The National Military Park: Chickamauga-chattanooga (Google eBook)

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Page 234 - You have given him dominion over the works of your hands; you have put all things under his feet, all sheep and oxen, and also the beasts of the field, the birds of the air, and the fish of the sea, whatever passes along the paths of the sea.
Page 266 - War, or shall willfully remove or destroy any breast-works, earth-works, walls, or other defenses or shelter, on any part thereof, constructed by the armies formerly engaged in the battles on the lands or approaches to the park, any person so offending and found guilty thereof, before any justice of the peace of the county in which the offense may be committed...
Page 109 - However, the general plan, you understand, is for Sherman, with the force brought with him, strengthened by a division from your command, to effect a crossing of...
Page 293 - Nearly half our army consisted of reinforcements just before the battle, without a wagon or an artillery horse, and nearly, if not quite, a third of the artillery horses on the field had been lost. The railroad bridges, too, had been destroyed to a point south of Ringgold, and on all the road from Cleveland to Knoxville. To these insurmountable difficulties were added the entire absence of means to cross the river, except by fording at a few precarious points...
Page 25 - Mill. 2. Walker, crossing at Alexander's Bridge, will unite in this move, and push vigorously on the enemy's flank and rear in the same direction. 3. Buckner...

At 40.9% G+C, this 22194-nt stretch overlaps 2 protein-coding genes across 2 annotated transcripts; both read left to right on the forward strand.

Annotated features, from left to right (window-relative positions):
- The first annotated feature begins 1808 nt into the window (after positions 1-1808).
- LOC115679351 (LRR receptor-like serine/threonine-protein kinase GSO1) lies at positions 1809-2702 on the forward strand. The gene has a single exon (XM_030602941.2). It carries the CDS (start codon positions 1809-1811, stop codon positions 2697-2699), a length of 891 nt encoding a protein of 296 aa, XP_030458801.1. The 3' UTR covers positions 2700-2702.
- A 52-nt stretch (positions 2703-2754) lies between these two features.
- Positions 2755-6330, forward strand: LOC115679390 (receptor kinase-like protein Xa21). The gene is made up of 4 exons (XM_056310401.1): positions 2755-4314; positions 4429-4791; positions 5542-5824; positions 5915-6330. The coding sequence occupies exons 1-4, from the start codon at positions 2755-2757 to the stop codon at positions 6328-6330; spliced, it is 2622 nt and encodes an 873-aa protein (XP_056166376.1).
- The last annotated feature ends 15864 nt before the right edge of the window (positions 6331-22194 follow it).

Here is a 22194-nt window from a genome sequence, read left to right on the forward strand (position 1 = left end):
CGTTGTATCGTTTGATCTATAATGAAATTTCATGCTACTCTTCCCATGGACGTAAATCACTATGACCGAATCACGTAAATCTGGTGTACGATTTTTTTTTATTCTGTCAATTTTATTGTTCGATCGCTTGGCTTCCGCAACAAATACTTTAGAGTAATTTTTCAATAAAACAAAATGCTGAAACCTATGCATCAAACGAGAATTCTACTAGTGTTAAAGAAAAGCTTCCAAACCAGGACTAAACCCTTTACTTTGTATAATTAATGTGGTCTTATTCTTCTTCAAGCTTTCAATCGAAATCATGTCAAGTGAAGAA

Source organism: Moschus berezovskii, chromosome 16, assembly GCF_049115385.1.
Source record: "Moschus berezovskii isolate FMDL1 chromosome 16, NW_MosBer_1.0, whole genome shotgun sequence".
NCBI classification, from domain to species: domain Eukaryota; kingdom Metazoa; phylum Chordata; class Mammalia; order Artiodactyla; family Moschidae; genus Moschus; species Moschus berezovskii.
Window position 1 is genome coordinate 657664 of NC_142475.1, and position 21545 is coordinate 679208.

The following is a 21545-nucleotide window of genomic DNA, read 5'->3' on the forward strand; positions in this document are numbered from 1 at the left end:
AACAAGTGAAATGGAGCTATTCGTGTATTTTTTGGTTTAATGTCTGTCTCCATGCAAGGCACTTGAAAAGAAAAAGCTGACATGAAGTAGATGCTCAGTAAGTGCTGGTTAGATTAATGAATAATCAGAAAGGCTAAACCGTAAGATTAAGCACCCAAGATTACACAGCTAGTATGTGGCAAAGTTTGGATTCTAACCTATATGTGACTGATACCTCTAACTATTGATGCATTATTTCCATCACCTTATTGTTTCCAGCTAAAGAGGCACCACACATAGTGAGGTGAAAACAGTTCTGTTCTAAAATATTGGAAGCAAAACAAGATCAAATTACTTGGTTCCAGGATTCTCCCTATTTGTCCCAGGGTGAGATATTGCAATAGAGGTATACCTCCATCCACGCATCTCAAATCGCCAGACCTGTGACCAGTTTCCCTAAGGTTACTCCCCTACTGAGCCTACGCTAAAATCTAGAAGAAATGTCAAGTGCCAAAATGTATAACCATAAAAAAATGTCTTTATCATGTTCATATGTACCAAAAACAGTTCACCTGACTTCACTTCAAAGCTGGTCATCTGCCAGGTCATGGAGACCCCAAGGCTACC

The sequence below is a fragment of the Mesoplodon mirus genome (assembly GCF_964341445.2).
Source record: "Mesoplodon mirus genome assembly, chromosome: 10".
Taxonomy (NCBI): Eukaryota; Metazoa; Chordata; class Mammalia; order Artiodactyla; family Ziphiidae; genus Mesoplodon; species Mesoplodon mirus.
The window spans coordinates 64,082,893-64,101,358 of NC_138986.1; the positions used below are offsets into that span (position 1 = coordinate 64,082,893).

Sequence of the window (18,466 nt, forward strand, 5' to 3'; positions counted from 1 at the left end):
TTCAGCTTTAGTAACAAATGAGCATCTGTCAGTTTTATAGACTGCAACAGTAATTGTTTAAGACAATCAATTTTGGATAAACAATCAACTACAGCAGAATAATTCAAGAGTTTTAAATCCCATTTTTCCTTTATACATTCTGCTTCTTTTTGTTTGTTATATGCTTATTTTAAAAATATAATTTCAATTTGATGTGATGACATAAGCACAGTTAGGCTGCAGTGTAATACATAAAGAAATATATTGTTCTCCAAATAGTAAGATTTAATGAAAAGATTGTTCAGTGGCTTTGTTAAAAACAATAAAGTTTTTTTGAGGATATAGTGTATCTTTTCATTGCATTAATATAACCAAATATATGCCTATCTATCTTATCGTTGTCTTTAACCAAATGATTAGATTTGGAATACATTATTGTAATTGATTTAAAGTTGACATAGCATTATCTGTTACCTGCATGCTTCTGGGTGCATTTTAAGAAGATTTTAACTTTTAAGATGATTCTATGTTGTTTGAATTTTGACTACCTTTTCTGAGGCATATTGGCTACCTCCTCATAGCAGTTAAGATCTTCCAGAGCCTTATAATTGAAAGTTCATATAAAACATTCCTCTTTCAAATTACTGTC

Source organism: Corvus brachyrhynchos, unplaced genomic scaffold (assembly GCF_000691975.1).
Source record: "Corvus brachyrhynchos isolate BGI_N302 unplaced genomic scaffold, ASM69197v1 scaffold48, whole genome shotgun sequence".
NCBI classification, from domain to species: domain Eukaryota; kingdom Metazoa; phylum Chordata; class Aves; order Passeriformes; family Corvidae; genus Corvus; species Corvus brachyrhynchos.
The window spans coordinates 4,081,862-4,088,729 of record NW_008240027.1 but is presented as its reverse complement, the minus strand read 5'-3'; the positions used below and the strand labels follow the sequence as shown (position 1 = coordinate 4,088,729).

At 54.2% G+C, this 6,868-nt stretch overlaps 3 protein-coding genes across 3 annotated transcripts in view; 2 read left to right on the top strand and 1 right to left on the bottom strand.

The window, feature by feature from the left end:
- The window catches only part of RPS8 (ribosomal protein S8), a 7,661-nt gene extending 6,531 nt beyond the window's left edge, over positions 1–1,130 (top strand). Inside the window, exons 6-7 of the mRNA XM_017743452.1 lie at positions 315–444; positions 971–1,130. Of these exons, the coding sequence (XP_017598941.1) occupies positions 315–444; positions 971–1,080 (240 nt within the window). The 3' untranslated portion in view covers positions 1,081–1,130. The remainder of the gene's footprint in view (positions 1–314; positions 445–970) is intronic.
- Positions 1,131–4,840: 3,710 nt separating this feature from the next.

Page 111 - ... right and centre, and a movable column of one division in readiness to move wherever ordered. This division should show itself as threateningly as possible on the most practicable line for making an attack up the valley. Your effort...
Page 263 - ... trees or underbrush under such regulations as the Secretary may prescribe, and that they will assist in caring for and protecting all tablets, monuments, or such other artificial works as may from time to time be erected by proper authority. SEC.
Page 293 - The suggestion of a movement by our right, immediately after the battle, to the north of the Tennessee, and thence upon Nashville, requires notice only because it will find a place on the files of the department. Such a movement was utterly impossible for want of transportation. Nearly half our army consisted of reinforcements just before the battle, without a wagon or an artillery horse, and nearly, if not quite, a third of the artillery horses on the field had been lost. The railroad...
Page 262 - An act to authorize the condemnation of land for sites of public buildings, and for other purposes...
Page 147 - ... Col. Henry Jordan. 2d Kentucky, Col. Thomas P" Nicholas. 4th Michigan, Maj. Horace Gray. 1st Ohio. Maj. Thomas J. Patten. 3d Ohio, Lieut. Col. Charles B. Seidel. 4th Ohio (battalion), Maj. George W. Dobb. 10th Ohio, Col. Charles C. Smith.

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